To boost sales within the motorhome sector, a new Fiat Ducato based motorhome has just been purchased as a demonstration vehicle and equipped with a variety of devices that the company offers. Many of these are also of relevance to the coach market. They include solar panels, which can be supplied in a variety of sizes up to 150W, the top unit costing £479 plus fitting. The latest generation Skydome satellite television system is new to the market and costs £2,000 plus fitting. Inside the motor home I was shown another couple of interesting devices, including a flush mounted twin USB charging socket that costs only £10 plus fitting and fits in place of a cigarette lighter. Already popular with Community Transport operators who have experienced break-ins to steal reversing cameras because they thought they were sat nav devices, is a mirror unit with a twin camera input. Costing £350 plus fitting, this smart unit provides a front facing camera and two other inputs so you could have a reverse view and any other AV input such as a sat nav or a television.
These activities help boost revenue and keep the breadth that Autosound has found in the past can be all important as markets change, but they do not mean that the Directors are taking their eyes of the core bus and coach operation.
Looking back over the past ten years, Lee commented, ‘It’s gone very well. You need to offer customers what they want and we’ve widened the product range and increased turnover. We’ve introduced our own brand; if we hadn’t turnover would have dropped. We’ve managed to maintain a fairly steady turnover despite the recession. Last year was our best since 2008.’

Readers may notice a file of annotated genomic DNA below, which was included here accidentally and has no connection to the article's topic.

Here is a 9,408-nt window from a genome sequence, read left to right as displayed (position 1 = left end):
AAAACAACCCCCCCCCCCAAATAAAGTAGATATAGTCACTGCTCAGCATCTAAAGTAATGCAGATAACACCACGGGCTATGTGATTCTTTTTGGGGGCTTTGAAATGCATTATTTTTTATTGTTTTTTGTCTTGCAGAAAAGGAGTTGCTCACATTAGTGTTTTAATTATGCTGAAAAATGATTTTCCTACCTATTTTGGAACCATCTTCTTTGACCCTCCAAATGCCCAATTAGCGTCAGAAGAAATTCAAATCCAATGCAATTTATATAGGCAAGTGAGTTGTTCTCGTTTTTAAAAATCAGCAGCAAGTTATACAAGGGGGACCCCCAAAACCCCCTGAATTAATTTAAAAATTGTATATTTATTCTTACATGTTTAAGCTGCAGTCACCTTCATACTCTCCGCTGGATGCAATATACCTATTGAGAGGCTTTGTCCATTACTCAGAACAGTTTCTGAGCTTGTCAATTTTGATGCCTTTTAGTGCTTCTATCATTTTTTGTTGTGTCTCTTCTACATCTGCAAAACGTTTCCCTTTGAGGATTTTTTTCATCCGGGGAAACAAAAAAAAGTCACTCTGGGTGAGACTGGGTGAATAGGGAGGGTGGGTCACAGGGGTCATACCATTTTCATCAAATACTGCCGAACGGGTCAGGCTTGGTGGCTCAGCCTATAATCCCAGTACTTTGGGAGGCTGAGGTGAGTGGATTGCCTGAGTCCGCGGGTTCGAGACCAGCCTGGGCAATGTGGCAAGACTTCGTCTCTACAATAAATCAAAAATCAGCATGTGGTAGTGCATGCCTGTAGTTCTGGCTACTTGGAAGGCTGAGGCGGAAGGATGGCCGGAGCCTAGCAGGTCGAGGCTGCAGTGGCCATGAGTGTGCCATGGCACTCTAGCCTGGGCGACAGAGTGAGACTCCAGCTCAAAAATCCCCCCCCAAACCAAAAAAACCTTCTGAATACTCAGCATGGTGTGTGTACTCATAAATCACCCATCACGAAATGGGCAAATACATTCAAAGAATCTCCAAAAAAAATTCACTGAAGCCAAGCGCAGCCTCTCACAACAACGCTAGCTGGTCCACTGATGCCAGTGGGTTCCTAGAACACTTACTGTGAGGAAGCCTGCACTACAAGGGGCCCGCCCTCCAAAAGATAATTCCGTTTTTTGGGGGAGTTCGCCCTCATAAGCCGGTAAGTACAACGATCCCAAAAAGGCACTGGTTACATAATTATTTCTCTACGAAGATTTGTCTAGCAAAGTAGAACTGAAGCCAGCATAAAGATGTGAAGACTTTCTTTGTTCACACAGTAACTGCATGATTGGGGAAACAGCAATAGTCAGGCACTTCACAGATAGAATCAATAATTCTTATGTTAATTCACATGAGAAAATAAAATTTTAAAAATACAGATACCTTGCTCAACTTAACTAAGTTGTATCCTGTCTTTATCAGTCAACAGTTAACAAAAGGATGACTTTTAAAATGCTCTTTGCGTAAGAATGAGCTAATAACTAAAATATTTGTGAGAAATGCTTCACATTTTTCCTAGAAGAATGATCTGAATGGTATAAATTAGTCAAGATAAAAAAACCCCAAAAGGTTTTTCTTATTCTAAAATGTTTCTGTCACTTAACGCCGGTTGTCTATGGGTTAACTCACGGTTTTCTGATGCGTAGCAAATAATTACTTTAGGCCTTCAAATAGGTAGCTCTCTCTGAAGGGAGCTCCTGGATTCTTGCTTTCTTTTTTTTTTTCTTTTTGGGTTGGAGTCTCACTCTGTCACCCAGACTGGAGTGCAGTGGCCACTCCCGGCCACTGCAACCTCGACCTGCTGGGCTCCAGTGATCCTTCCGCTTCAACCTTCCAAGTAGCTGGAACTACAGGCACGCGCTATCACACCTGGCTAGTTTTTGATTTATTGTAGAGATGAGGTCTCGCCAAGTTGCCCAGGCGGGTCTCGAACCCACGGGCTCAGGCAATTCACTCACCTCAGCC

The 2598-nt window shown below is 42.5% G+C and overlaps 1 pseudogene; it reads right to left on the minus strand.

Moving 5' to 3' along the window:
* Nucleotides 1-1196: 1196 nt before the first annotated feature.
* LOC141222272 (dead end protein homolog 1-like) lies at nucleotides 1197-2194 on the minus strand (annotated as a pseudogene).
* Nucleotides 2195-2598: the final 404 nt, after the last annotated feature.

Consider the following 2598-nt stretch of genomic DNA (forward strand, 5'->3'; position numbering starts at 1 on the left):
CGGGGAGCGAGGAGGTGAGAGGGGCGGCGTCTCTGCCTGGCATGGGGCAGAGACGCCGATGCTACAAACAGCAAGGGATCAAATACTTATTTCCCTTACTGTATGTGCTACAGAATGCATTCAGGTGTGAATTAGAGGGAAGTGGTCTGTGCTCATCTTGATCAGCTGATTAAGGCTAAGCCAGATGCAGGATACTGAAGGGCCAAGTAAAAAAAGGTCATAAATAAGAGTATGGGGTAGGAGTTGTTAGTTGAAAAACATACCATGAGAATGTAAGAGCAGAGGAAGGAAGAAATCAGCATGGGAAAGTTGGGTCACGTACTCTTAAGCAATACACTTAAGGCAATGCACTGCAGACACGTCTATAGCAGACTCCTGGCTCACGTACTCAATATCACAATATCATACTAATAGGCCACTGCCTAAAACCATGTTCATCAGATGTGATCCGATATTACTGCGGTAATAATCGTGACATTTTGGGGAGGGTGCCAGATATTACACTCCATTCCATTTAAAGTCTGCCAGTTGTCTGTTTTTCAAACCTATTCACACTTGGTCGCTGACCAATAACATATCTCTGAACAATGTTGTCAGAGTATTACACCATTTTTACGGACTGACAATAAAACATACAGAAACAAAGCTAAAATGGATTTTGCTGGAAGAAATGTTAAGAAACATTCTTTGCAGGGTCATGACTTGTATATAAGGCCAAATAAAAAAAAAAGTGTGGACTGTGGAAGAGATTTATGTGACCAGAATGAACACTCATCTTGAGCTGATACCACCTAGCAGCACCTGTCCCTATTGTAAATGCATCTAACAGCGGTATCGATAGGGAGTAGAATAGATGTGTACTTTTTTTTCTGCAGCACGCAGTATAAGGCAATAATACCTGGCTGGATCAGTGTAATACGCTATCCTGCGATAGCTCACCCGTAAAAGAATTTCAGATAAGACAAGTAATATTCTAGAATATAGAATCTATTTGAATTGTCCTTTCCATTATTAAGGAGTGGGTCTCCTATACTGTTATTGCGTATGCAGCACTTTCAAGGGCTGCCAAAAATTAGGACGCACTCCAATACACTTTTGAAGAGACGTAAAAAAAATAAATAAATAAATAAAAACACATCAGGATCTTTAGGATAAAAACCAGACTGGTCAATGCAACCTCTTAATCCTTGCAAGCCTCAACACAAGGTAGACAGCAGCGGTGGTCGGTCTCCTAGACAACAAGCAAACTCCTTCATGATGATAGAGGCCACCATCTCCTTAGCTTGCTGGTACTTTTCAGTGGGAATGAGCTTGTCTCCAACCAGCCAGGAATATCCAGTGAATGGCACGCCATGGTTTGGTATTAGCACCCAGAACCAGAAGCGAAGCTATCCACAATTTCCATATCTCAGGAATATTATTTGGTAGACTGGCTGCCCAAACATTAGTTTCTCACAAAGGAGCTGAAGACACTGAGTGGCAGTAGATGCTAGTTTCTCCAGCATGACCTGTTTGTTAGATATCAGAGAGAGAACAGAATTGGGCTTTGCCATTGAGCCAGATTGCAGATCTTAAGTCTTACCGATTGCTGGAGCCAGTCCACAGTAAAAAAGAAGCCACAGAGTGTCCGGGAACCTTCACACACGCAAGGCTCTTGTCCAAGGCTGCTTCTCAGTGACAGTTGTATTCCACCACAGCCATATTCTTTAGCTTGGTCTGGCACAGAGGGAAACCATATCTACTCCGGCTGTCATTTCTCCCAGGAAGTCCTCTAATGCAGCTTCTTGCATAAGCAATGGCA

Although there has been diversification, the bus and coach industry still represents around 75% of Autosound’s business. The association with Bosch and Blaupunkt remains very strong, but through its own branded products and those of others such as Funturo that it represents, Autosound provides its customers with a one stop option for bus and coach entertainment and electrical systems. Under Keith and Lee, the sound foundations laid down by Neil and his predecessors have been built upon as the company has adapted to meet the changing market and maintain the edge that it has always sought, underpinning this with a level of support that gives operators confidence whatever the product is.